Posted By: Sarah
July 02, 2013
On a cool night in June with dark clouds on the horizon, thunder came rolling down the Kantishna valley. With each resounding boom, the storm was getting closer. This rainstorm was a welcome sight after a month of unseasonably high temperatures. We could use the rain in Denali to cool down and restore moisture to the dry vegetation. But amidst the storm one sight and sound was not welcome: lightning.
Smoke began to billow up. The lightning had ignited a fire on nearby Brooker Mountain (only 3 miles southwest of Camp Denali). As we watched the flames begin to engulf spruce trees, we called to alert the fire crews. With the fire danger high in Alaska, fire managers have been on standby, ready for action. In less than an hour, they responded with scooping aircraft dropping water on the fire. The planes flew over Wonder Lake to gather water to drop over the fire. Another plane passed by and smokejumpers dropped to mop and secure the perimeter. Within a short time, we witnessed the fire quickly extinguished. Only .5 acres burned that night last week on Brooker Mountain.
Currently, there are 118 active fires (and counting) in the state. On particularly windy days, we’ve had smoke blow over our lodges from nearly 100 miles away, limiting visibility and covering the mountain range. Last week smoke from a fire in interior Alaska caused the Parks Highway to close for nearly twenty four hours due to lack of visibility.
The National Park Service manages 93% of Denali National Park as a Limited Management Option meaning fires are generally allowed to take their natural course. The strategy protects human life and specific resources while allowing fire to contribute its natural role in the ecosystem. Much of Denali consists of higher elevations which lack substantial fuel and aren’t prone to fire. The majority of fires occur in the northwest corner of the park in fire-prone lowland black spruce forests. Since the 1950’s nearly 830,000 acres have burned in the park (compare that to the 1988 massive Yellowstone fire where nearly 800,000 acres burned that year alone).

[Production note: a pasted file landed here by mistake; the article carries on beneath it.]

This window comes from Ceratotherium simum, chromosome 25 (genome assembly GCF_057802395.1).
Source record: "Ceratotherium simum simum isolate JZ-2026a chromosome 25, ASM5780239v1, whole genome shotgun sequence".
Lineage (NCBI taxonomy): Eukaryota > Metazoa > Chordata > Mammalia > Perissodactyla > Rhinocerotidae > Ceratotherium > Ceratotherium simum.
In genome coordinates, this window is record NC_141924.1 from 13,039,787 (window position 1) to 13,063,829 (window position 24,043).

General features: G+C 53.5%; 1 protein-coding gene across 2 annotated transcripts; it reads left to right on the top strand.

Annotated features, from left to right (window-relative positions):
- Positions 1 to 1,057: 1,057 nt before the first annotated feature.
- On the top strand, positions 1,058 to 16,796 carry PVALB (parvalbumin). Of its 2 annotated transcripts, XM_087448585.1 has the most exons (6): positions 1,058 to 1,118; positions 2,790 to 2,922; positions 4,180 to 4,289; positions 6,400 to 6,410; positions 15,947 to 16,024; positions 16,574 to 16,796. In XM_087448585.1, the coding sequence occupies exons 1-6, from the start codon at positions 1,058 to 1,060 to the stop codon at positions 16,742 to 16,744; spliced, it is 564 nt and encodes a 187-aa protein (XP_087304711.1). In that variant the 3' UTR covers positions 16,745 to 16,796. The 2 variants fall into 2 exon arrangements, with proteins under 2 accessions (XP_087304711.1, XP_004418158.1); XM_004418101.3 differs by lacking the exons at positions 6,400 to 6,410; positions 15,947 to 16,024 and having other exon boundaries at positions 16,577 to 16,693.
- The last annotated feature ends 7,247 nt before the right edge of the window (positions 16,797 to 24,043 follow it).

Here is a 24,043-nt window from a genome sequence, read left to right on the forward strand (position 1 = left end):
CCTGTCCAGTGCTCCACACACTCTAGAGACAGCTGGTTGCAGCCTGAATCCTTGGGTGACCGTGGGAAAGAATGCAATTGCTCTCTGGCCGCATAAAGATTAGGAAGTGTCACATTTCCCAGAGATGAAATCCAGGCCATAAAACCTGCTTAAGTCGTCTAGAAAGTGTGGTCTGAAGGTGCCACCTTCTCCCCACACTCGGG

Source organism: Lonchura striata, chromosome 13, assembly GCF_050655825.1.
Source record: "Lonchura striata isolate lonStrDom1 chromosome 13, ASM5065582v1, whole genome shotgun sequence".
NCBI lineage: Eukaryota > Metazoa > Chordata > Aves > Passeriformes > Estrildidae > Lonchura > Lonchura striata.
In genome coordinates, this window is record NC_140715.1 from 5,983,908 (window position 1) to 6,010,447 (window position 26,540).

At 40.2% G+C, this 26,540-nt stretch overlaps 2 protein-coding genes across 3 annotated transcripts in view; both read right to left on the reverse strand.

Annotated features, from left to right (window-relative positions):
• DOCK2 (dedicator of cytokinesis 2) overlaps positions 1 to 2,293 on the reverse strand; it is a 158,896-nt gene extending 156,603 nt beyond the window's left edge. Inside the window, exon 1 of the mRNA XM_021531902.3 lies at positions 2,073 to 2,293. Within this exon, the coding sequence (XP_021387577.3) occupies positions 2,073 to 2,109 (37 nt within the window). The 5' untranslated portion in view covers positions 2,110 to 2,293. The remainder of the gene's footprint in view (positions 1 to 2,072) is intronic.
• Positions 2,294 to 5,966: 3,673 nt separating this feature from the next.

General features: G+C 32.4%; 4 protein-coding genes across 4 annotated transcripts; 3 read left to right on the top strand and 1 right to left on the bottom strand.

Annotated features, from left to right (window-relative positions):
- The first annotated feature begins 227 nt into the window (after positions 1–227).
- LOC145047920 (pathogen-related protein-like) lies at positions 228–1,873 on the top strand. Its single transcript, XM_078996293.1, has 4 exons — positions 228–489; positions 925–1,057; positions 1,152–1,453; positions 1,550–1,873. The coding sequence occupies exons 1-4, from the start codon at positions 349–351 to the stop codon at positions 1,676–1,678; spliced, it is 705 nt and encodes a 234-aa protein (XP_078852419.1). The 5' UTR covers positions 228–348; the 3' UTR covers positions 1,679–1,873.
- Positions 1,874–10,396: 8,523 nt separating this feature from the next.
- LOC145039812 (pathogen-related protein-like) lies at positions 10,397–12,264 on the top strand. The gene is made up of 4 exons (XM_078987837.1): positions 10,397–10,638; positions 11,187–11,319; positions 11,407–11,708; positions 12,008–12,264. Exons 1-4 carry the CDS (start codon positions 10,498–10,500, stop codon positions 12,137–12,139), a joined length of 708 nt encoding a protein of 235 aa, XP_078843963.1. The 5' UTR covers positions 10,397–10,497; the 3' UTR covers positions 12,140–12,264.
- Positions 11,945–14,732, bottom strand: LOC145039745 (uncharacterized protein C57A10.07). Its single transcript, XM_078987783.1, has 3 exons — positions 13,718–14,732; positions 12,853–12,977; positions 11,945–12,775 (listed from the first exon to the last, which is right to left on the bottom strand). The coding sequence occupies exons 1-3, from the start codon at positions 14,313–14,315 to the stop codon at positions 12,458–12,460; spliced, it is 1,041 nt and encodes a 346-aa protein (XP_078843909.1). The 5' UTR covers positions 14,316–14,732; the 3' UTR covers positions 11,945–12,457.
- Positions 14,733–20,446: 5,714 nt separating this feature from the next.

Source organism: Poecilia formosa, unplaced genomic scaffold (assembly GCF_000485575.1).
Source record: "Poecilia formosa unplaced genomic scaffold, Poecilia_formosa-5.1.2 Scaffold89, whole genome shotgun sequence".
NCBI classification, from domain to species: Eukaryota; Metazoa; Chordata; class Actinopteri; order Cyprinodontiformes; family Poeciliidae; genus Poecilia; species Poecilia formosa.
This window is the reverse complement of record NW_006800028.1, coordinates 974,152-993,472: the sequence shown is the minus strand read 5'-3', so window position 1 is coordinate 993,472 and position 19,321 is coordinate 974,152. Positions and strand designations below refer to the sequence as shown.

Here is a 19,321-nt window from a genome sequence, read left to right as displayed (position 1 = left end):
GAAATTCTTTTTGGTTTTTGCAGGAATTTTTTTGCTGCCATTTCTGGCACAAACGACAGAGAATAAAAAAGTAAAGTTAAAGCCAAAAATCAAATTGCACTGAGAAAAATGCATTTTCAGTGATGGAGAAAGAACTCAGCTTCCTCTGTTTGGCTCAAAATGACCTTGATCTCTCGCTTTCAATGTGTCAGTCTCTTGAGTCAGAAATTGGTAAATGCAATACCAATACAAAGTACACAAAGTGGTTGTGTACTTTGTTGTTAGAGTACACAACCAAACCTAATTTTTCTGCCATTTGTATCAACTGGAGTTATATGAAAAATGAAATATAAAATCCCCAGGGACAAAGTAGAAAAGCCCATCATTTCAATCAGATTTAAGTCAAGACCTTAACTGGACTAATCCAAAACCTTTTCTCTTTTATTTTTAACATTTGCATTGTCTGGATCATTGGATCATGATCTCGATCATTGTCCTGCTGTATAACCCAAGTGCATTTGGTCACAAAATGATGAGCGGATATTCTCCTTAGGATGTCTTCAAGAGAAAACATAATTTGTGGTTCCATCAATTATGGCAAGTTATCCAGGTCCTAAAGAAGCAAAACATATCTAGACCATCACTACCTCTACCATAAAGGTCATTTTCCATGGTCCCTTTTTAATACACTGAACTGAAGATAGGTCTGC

Eighty-two percent of fires in Alaska are caused by lightning and burn in the boreal forest or tundra. Fire is a natural process that restores ecosystem health and wildlife habitat. It changes the vegetation structure and composition, as well as permafrost dynamics, nutrient cycling, and biodiversity.
Consider the fireweed, which we have just begun to see blooming in Denali. This beautiful wildflower thrives in burned or disturbed soiled. The seeds remain viable in the soil for many years. When a fire removes the dense vegetation and opens up the ground to light, the seeds germinate. This wildflower thrives, taking a scorched landscape and transforming it into a field of color.
To guide fire and land management planning in Alaska’a national parks, the regional fire ecology program conducts studies in fire-adapted ecosystems. For more information on these studies, visit http://www.nps.gov/akso/nature/fire/index.cfm.
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It is our pleasure to present Dispatches, a journal of the goings on at Camp Denali & North Face Lodge. Written by members of our staff, Dispatches is an opportunity to peek into the special sightings notebook, brush up on Denali National Park issues, read about our ongoing projects in sustainability, and maybe get a whiff of what’s cooking in the kitchens. Dispatches will carry on through the winter, when we hope to share stories of snowy ski adventures, deep cold, and the events of a small Alaskan community.